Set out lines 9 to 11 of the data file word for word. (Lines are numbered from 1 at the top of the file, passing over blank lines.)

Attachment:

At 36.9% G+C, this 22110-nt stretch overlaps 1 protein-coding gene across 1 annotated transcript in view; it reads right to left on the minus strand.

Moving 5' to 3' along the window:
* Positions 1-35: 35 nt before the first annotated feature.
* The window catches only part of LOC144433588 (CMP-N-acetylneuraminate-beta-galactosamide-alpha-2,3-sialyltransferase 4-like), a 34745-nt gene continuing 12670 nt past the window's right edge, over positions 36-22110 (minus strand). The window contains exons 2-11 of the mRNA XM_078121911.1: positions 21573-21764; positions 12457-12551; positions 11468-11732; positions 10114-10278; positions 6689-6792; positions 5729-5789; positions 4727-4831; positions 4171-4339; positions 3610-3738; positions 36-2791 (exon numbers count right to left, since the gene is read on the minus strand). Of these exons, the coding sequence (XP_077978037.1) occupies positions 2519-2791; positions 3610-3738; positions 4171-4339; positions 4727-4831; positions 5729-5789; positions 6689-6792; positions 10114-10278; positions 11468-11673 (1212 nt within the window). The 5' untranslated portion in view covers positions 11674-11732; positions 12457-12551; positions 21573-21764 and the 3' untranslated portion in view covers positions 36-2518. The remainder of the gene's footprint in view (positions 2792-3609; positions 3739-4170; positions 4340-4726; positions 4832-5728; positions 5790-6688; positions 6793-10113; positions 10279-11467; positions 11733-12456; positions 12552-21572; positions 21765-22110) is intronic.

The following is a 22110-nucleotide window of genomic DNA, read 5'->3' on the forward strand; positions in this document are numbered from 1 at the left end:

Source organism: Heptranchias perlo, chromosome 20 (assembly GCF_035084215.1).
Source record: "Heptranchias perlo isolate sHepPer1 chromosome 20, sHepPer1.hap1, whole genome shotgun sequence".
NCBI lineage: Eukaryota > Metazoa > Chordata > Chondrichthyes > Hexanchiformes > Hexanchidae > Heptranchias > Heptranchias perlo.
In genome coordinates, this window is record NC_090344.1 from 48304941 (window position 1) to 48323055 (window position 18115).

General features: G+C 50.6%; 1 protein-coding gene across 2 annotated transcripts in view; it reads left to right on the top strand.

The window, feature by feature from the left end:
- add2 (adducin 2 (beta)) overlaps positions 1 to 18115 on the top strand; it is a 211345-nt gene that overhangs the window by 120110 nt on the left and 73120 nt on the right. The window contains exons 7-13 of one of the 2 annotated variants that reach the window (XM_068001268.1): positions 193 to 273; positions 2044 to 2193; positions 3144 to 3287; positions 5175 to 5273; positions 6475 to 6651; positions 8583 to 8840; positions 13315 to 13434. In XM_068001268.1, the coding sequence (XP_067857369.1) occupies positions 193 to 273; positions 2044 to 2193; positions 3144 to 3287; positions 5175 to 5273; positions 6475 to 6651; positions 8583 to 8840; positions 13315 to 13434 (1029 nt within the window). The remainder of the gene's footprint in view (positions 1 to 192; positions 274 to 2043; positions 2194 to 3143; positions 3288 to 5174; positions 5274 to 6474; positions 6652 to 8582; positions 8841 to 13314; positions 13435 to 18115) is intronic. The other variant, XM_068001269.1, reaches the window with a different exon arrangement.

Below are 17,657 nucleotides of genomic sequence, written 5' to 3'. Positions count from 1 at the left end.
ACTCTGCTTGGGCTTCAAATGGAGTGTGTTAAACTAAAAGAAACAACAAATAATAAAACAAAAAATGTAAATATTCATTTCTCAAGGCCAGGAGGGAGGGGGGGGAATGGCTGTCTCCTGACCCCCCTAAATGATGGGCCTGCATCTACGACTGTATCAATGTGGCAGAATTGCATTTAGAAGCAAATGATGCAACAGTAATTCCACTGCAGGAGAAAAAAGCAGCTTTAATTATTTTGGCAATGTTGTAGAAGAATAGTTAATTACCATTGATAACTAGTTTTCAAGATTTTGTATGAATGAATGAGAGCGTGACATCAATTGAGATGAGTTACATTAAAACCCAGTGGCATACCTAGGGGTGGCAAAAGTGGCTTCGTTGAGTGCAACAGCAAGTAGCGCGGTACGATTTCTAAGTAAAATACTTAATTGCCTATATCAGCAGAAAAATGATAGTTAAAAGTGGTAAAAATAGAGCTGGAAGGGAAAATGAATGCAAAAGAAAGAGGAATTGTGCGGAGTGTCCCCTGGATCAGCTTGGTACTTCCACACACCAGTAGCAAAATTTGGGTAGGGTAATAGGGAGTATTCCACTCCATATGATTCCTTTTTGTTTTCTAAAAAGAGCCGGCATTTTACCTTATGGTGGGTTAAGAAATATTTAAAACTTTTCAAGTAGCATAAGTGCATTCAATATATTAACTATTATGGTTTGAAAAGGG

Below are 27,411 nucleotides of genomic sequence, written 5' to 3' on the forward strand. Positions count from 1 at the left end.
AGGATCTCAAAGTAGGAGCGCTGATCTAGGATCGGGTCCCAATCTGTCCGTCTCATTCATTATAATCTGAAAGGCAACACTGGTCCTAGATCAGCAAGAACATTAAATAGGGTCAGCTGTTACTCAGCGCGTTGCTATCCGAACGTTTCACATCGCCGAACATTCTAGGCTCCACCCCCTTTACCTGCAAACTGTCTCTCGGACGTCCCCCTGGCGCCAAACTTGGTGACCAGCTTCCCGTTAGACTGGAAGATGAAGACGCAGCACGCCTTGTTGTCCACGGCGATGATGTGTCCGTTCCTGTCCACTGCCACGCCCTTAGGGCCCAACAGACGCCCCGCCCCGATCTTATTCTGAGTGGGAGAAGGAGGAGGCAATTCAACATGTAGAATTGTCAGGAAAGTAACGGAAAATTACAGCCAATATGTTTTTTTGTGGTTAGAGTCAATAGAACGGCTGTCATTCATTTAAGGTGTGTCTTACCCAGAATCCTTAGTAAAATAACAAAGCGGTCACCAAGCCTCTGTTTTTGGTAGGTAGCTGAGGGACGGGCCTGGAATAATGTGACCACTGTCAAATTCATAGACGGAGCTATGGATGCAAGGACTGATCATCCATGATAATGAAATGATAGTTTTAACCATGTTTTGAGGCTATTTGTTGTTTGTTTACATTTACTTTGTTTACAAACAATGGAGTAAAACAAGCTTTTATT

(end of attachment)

In genome coordinates, this window is record NC_090344.1 from 48304941 (window position 1) to 48323055 (window position 18115).

General features: G+C 50.6%; 1 protein-coding gene across 2 annotated transcripts in view; it reads left to right on the top strand.

The window, feature by feature from the left end: